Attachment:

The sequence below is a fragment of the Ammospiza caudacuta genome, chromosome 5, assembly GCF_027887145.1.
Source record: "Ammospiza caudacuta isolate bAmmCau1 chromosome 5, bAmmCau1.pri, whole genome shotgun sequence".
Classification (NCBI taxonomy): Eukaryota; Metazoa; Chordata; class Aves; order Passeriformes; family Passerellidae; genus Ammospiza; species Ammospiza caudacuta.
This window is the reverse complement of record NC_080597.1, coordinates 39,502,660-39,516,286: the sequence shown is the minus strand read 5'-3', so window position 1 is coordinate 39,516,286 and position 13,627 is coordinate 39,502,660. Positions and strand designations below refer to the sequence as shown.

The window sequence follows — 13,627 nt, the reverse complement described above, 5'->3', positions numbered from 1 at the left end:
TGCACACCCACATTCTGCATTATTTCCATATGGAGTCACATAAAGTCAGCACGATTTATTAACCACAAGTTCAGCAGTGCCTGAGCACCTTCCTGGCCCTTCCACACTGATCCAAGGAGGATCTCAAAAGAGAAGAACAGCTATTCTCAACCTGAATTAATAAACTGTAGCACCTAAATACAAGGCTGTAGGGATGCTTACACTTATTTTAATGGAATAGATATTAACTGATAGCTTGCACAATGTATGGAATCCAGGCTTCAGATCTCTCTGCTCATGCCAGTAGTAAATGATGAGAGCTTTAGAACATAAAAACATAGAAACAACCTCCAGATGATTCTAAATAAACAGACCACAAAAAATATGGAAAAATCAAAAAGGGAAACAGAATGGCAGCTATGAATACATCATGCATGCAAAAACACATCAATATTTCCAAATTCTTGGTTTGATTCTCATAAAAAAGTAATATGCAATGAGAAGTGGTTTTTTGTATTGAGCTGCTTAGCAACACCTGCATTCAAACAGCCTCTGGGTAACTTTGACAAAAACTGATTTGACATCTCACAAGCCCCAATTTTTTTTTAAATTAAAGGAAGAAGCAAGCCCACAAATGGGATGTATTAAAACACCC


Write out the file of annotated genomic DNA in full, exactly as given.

The sequence below is a fragment of the Ammospiza caudacuta genome, chromosome 5, assembly GCF_027887145.1.
Source record: "Ammospiza caudacuta isolate bAmmCau1 chromosome 5, bAmmCau1.pri, whole genome shotgun sequence".
Classification (NCBI taxonomy): Eukaryota; Metazoa; Chordata; class Aves; order Passeriformes; family Passerellidae; genus Ammospiza; species Ammospiza caudacuta.
This window is the reverse complement of record NC_080597.1, coordinates 39,502,660-39,516,286: the sequence shown is the minus strand read 5'-3', so window position 1 is coordinate 39,516,286 and position 13,627 is coordinate 39,502,660. Positions and strand designations below refer to the sequence as shown.

The window sequence follows — 13,627 nt, the reverse complement described above, 5'->3', positions numbered from 1 at the left end:
TGCACACCCACATTCTGCATTATTTCCATATGGAGTCACATAAAGTCAGCACGATTTATTAACCACAAGTTCAGCAGTGCCTGAGCACCTTCCTGGCCCTTCCACACTGATCCAAGGAGGATCTCAAAAGAGAAGAACAGCTATTCTCAACCTGAATTAATAAACTGTAGCACCTAAATACAAGGCTGTAGGGATGCTTACACTTATTTTAATGGAATAGATATTAACTGATAGCTTGCACAATGTATGGAATCCAGGCTTCAGATCTCTCTGCTCATGCCAGTAGTAAATGATGAGAGCTTTAGAACATAAAAACATAGAAACAACCTCCAGATGATTCTAAATAAACAGACCACAAAAAATATGGAAAAATCAAAAAGGGAAACAGAATGGCAGCTATGAATACATCATGCATGCAAAAACACATCAATATTTCCAAATTCTTGGTTTGATTCTCATAAAAAAGTAATATGCAATGAGAAGTGGTTTTTTGTATTGAGCTGCTTAGCAACACCTGCATTCAAACAGCCTCTGGGTAACTTTGACAAAAACTGATTTGACATCTCACAAGCCCCAATTTTTTTTTAAATTAAAGGAAGAAGCAAGCCCACAAATGGGATGTATTAAAACACCC